Nathan Phillips Square was brimming with colorful outfits Sunday as the Sikh community gathered to celebrate Khalsa Day.
Manjh Parmar, secretary of the Sikh new year celebration, said community members hold their main event at a temple and converge on Nathan Phillips to share their values with others.
“We are all part of society. Our main tenants are sharing, honest living and remembering God,” Parmar said.
There were worries that the celebration would be small as it was the first since COVID hit the city two years ago. But thousands of people turned out.
“We have buses coming in from all over. The day is going well, and it is a beautiful day. God has been good to us,” Parmar said.
Khalsa Day marks the founding of the Sikh Order in 1699.
“Toronto is home to a large and diverse Sikh community, and today we recognize the contributions they make to our city,” said Mayor John Tory.
Betty Calabuese, said she came to the celebration from Scarborough to enjoy a “different cultural experience.
“It’s fun because people have approached us and tell us about the celebration,” Calabuese said, while having a traditional Sikh lunch, which was free for all at food tents.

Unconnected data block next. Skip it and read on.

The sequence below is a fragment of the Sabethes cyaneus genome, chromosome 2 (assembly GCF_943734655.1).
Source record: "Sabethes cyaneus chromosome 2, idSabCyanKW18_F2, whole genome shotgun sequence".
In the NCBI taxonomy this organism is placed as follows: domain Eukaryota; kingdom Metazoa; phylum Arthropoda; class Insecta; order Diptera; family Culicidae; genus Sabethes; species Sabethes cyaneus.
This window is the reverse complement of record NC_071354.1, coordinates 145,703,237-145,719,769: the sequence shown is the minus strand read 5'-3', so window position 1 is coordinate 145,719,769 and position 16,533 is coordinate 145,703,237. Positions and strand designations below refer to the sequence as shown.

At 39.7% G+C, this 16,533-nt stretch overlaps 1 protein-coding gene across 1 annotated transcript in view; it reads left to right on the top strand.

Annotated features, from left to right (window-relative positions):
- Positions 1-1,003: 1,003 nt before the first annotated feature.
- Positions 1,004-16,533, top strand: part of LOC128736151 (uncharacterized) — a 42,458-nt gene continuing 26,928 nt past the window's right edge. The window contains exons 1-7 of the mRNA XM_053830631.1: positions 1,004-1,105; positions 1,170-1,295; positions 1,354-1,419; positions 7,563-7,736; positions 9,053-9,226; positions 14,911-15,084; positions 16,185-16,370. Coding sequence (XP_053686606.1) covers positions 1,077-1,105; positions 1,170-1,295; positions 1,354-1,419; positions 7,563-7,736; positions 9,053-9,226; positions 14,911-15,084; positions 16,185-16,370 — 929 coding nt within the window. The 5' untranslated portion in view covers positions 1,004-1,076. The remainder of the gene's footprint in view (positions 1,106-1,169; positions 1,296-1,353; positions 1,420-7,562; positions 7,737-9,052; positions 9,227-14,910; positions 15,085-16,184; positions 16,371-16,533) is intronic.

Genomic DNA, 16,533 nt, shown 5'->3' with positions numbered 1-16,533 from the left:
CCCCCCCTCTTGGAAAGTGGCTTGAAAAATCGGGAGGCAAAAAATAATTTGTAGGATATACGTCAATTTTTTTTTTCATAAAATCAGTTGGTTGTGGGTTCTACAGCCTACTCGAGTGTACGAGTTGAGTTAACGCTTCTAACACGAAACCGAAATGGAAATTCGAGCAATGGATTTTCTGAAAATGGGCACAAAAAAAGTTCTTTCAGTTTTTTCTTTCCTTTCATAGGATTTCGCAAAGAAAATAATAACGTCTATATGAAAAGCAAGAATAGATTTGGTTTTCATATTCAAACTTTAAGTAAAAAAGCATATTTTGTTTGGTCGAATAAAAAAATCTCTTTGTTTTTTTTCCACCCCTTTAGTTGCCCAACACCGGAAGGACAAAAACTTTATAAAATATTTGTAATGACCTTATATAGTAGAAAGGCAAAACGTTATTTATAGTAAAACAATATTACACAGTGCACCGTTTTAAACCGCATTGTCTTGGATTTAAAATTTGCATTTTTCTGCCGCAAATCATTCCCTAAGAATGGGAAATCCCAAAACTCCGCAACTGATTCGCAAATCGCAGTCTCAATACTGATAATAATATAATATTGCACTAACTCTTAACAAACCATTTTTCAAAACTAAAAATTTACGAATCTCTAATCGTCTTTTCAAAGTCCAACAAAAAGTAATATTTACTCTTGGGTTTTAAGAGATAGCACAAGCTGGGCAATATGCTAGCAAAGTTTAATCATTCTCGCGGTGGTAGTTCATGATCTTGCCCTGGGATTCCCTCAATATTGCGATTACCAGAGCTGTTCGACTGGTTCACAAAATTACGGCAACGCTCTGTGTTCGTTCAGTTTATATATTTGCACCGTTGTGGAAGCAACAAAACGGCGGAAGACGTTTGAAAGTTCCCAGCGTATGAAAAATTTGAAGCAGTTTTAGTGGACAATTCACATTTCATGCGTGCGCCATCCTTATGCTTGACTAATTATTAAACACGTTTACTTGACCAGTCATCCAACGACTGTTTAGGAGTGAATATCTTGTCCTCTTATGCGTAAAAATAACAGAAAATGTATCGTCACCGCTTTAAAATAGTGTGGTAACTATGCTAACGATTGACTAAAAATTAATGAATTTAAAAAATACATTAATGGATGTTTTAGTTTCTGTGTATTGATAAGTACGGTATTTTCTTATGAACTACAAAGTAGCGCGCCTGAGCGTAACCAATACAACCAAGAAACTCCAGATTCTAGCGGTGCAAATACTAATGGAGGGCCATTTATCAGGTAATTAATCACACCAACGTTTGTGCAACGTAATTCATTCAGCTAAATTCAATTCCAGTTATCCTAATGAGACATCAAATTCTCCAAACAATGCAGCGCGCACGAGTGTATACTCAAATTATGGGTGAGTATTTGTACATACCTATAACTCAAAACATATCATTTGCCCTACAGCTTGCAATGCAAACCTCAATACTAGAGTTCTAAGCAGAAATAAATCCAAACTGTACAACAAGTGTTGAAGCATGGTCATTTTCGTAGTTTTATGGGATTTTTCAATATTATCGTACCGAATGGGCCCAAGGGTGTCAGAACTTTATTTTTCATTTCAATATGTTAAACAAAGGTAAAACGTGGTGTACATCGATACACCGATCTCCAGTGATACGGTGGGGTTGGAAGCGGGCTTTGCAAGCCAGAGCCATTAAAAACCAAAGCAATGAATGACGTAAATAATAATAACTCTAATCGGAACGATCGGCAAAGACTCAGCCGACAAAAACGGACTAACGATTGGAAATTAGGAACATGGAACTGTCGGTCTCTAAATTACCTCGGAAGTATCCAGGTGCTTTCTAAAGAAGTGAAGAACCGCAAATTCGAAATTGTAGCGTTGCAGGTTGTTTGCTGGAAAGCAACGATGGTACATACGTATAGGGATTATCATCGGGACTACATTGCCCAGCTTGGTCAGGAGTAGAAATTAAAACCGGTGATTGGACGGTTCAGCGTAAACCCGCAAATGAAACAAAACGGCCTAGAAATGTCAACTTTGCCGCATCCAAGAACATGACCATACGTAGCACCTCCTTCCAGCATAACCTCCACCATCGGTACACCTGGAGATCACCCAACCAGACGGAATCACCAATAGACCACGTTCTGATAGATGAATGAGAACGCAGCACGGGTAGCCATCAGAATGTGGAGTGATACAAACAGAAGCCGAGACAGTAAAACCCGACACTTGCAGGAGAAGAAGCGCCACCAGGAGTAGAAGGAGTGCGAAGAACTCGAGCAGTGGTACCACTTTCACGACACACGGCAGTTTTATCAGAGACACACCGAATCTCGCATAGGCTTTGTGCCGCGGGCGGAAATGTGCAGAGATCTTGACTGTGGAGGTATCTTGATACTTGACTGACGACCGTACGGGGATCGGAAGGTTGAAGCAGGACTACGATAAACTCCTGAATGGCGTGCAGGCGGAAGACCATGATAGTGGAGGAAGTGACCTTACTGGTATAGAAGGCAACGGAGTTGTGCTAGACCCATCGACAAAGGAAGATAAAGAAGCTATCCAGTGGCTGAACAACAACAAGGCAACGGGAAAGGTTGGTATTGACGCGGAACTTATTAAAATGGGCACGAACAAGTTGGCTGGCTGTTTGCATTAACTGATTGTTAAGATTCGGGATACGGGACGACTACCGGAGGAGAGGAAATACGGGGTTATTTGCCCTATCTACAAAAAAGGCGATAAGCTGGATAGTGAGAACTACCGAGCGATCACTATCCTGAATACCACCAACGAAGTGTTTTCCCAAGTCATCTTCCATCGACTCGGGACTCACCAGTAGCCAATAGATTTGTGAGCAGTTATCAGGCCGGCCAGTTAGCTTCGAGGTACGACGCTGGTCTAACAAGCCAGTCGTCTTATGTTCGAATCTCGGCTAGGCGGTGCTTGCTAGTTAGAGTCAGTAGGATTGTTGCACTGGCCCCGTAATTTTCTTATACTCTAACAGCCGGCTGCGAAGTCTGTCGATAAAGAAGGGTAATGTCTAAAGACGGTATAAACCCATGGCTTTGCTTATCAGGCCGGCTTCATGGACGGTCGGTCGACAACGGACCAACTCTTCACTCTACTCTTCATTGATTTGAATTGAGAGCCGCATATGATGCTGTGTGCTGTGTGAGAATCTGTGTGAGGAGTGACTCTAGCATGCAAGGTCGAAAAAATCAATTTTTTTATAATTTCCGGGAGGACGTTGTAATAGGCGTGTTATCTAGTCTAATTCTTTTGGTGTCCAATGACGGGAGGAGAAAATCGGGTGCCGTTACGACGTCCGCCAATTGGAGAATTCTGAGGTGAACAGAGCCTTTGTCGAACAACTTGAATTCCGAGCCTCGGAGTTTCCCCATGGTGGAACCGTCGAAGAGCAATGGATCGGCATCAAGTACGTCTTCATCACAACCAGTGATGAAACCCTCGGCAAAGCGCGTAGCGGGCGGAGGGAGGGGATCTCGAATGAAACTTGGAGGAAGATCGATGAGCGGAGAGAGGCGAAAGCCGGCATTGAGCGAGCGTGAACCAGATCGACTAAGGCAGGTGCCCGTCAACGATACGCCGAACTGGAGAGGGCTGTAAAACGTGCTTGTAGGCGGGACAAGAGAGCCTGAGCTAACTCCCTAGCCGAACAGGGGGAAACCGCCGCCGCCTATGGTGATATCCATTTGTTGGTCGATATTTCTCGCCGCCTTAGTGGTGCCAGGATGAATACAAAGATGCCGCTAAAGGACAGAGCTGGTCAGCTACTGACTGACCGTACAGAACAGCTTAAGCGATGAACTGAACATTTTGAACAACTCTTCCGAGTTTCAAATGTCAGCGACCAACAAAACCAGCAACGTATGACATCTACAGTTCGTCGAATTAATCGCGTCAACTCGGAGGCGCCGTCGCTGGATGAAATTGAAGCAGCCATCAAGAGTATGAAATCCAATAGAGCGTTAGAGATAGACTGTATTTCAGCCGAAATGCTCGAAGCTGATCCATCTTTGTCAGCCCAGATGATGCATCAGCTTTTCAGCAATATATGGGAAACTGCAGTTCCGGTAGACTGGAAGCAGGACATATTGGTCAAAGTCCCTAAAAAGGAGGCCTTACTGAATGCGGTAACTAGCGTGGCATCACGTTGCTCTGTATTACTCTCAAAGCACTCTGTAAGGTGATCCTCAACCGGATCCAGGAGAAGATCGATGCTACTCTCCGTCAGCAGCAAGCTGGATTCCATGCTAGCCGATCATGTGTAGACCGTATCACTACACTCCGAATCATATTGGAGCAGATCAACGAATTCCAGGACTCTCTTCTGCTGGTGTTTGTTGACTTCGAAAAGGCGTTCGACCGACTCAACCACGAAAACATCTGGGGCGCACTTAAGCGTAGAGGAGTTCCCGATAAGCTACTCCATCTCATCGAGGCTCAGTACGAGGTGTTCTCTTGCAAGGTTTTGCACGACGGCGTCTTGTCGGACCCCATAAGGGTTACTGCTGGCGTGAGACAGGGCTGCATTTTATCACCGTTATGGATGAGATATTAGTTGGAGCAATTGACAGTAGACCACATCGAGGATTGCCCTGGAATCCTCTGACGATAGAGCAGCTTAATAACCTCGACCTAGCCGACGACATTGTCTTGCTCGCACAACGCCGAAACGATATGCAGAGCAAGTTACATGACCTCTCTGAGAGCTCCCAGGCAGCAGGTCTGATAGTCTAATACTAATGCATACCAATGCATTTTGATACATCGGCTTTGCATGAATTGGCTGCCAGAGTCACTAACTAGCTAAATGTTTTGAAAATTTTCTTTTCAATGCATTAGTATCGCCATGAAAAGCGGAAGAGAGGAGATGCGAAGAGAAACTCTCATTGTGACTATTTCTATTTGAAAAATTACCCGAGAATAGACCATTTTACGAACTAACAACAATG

There were also information booths for blood donation, autism, drug awareness, and one for what is a Sikh.
“This is so special. Everybody getting along. It makes me happy, and I love learning about a new culture,” said Sandy Seymore.
One large group that stood out was the Sikh Motorcycle Club of Ontario, with their turbans and biker jackets.
“We use motorcycles as a conversation starter,” Jagdeep Singh said, adding it has been four years since the law permitted Sikhs to ride without a helmet.
The group uses the club to raise money for Diabetes Canada as well as Renos for Heroes, a veteran support organization.
“If a Canadian veteran comes home, and they lost a leg or an eye, we make sure they get the renovations for their home that they need,” Singh said.
The Khalsa Day celebration has grown from 2,000 people since 1978 to become one of the city’s largest events.
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